Many of the wounds inflicted by the blast were permanently debilitating, with many people partially blinded by flying glass or by the flash of the explosion.  With the recently formed Canadian National Institute for the Blind, they managed to greatly improve the treatment of damaged eyes.

The death toll could have been worse if not for the self-sacrifice of an Intercolonial Railway dispatcher, Patrick Vincent (Vince) Coleman, operating at the Richmond Railway Yards about a quarter-mile away from Pier 6 where the explosion occurred. He and his co-worker, William Lovett, learned of the dangerous cargo aboard the burning Mont-Blanc from a sailor and began to flee. Coleman remembered, however, that an incoming passenger train from Saint John, New Brunswick was due to arrive at the rail yard within minutes. Coleman sent his Morse code message and left with Lovett. For unknown reasons, he returned to his post alone and continued to send out urgent telegraph messages to stop the train. Several variations of the message have been reported, among them this from the Maritime Museum of the Atlantic:

“Hold up the train. Ammunition ship afire in harbor making for Pier 6 and will explode. Guess this will be my last message. Good-bye boys.”

There are a number of books written about this event.  A few notable ones are:

Blizzard of Glass: The Halifax Explosion of 1917,

Curse of the Narrows: The Halifax Explosion 1917,

Dear Canada: No Safe Harbour: The Halifax Explosion Diary of Charlotte Blackburn, Halifax, Nova Scotia, 1917,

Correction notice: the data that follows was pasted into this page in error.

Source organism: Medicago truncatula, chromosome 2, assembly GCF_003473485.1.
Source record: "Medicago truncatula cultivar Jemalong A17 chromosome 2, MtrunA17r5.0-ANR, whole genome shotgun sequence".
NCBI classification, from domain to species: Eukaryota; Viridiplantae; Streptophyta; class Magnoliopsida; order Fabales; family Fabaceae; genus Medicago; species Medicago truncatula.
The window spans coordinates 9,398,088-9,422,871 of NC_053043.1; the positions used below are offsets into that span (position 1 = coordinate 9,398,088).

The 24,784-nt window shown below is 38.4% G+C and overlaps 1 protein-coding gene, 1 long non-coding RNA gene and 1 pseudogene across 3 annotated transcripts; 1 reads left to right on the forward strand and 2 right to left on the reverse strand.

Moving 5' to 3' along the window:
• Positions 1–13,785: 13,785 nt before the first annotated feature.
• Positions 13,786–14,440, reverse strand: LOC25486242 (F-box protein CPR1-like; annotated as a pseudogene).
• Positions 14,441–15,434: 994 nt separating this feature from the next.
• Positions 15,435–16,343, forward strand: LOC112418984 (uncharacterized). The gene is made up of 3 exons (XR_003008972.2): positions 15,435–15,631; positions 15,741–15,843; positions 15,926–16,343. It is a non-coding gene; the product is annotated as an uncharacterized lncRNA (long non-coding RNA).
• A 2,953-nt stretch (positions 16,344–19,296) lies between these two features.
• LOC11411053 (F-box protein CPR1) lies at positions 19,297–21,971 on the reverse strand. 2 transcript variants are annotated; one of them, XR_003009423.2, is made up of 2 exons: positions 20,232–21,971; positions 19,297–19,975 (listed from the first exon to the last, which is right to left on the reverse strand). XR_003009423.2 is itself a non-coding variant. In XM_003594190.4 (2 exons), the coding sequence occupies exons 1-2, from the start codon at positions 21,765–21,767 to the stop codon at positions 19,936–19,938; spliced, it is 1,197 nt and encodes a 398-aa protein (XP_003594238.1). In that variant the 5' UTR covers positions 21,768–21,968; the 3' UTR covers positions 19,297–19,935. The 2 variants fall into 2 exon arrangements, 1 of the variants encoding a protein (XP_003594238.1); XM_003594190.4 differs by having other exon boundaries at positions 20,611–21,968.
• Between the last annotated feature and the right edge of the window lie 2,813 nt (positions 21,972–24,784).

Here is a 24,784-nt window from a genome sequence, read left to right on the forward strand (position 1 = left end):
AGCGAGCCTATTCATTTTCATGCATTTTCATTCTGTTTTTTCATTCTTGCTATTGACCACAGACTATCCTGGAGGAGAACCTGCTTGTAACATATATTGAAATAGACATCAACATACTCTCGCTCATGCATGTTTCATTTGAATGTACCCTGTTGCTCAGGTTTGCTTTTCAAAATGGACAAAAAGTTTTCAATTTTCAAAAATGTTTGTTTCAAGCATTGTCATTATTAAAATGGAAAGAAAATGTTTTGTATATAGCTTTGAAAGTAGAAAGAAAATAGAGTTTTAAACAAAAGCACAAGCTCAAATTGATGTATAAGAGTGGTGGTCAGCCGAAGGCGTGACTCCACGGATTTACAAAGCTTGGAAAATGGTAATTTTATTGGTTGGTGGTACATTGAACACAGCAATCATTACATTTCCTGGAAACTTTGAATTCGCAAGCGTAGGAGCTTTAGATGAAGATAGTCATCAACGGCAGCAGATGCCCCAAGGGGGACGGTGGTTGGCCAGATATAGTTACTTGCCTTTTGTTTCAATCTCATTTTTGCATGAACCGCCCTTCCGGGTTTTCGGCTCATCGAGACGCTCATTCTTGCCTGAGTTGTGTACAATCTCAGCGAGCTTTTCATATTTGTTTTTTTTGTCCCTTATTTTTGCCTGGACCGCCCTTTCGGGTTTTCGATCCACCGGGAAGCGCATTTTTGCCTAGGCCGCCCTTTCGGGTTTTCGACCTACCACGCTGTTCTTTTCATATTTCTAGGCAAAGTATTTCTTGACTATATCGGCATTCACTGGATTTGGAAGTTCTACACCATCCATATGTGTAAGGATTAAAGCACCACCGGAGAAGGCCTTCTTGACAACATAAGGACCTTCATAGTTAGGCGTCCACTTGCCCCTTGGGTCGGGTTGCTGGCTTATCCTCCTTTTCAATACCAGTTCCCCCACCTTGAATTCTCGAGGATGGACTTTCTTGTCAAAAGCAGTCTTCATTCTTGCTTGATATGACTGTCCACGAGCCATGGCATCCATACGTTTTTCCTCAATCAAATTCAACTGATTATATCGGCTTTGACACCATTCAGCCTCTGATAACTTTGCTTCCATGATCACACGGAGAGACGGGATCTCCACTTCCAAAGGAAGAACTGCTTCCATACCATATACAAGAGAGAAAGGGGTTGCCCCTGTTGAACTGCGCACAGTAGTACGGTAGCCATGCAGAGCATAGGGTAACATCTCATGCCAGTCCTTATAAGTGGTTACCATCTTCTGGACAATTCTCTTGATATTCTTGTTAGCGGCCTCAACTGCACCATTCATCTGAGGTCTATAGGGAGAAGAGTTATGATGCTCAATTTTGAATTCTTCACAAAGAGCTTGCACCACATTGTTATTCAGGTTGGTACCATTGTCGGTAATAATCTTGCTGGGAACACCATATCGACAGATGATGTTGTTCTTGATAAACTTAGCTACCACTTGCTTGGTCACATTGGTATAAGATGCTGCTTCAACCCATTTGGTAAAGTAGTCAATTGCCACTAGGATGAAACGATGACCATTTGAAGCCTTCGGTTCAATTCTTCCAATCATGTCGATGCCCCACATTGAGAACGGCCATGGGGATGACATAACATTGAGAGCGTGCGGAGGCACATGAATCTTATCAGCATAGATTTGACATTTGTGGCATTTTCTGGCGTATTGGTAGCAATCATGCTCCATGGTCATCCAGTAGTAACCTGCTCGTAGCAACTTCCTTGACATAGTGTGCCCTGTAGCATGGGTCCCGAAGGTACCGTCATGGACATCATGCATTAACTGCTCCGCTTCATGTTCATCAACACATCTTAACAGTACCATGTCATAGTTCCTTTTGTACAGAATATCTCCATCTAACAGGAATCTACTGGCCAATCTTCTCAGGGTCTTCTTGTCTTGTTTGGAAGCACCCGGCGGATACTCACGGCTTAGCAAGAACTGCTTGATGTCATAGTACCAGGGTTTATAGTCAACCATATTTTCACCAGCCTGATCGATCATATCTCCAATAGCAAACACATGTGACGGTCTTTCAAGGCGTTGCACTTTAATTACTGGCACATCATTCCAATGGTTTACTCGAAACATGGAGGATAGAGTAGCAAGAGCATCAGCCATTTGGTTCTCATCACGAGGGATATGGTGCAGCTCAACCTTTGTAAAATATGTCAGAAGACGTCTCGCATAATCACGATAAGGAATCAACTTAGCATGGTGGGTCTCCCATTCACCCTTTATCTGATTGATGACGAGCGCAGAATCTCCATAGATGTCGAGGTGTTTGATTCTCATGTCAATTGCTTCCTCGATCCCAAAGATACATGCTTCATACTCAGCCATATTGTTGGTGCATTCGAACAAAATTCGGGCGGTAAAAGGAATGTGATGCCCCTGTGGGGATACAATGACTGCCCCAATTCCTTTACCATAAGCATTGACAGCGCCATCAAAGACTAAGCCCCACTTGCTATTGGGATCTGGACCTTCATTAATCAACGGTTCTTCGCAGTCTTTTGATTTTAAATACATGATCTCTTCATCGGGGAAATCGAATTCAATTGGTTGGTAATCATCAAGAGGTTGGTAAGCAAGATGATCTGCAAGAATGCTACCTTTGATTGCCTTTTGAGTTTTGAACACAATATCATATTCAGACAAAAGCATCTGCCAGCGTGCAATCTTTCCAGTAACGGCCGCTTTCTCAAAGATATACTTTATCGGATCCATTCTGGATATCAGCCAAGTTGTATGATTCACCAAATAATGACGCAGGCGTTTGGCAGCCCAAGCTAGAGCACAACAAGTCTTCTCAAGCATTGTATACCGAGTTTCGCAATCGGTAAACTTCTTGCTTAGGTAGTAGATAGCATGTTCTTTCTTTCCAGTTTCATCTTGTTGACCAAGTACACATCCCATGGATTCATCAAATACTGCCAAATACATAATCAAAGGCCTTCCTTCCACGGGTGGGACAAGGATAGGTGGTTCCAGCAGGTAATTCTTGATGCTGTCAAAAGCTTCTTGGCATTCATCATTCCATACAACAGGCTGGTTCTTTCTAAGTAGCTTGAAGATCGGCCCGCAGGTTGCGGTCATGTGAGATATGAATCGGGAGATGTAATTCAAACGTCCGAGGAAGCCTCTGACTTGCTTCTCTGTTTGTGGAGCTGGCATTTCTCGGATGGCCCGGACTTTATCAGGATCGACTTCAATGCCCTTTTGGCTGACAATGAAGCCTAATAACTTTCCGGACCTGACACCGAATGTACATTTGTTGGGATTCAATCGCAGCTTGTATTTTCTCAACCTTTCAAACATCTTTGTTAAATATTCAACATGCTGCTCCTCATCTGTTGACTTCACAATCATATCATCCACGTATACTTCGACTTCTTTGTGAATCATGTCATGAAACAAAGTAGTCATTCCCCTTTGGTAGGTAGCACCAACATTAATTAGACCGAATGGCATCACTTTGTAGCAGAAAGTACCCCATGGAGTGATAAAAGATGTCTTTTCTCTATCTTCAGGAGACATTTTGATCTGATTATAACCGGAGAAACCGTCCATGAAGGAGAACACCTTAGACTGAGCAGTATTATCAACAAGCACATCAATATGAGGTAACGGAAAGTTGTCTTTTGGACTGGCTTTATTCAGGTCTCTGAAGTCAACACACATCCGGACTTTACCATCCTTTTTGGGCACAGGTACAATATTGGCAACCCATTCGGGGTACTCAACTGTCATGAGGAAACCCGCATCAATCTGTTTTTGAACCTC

and Dear Canada: No Safe Harbour: The Halifax Explosion Diary of Charlotte Blackburn, Halifax, Nova Scotia, 1917.

 

 

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First in the world, don’t you know

Just a re-blog of a while back.  I was going through older posts and liked this one.  So here it is again …

George Edouard Desbarats published the first issue of Canadian Illustrated News in Montreal on October 30, 1838. It is the world’s first to use the new half-tone technique to reproduce a photograph.

English: Canadian Illustrated News, Vol.XXII, ...

English: Canadian Illustrated News, Vol.XXII, No. 7, Page 97. Photo: From Library and Archives Canada. Title: Come to Stay Artist: Julien, Henri, 1852-1908 Date: 14 August, 1880 Pagination: vol.XXII, no. 7, 97 Notes: Canada welcomes these bands of immigrants who, in such numbers, last week, came to settle in the Dominion, instead of passing to the United States. Subject: Immigrants Record: 110 (Photo credit: Wikipedia)

 

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Black History Month Part Six

Sundown (Gordon Lightfoot song)

Sundown (Gordon Lightfoot song) (Photo credit: Wikipedia)

This is a repost from December 2, 2013.  As I continue with this series of Black History Month, I would like to introduce you to Gordon Lightfoot, and particularly, to his song “Black Day in July” published in December 1968.

Amazingly, it is banned on many of the United States’ top 40 radio stations.

The lyrics are about the 1967 race riots in Detroit.

The riots were set off by a police raid in an inner-city bar raid. The rioting lasted five days. Tally aftermath was 43 dead, 467 injured, 7,231 arrested and 2,509 stores burned down or looted. City officials estimated damage cost at between $40 and 80 million (US).

CBC Archives did a great job reporting on this.

 

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“Hard To Be a Cat at Christmas” Music Video”

This is a great video, So I suggest you check it out!  🙂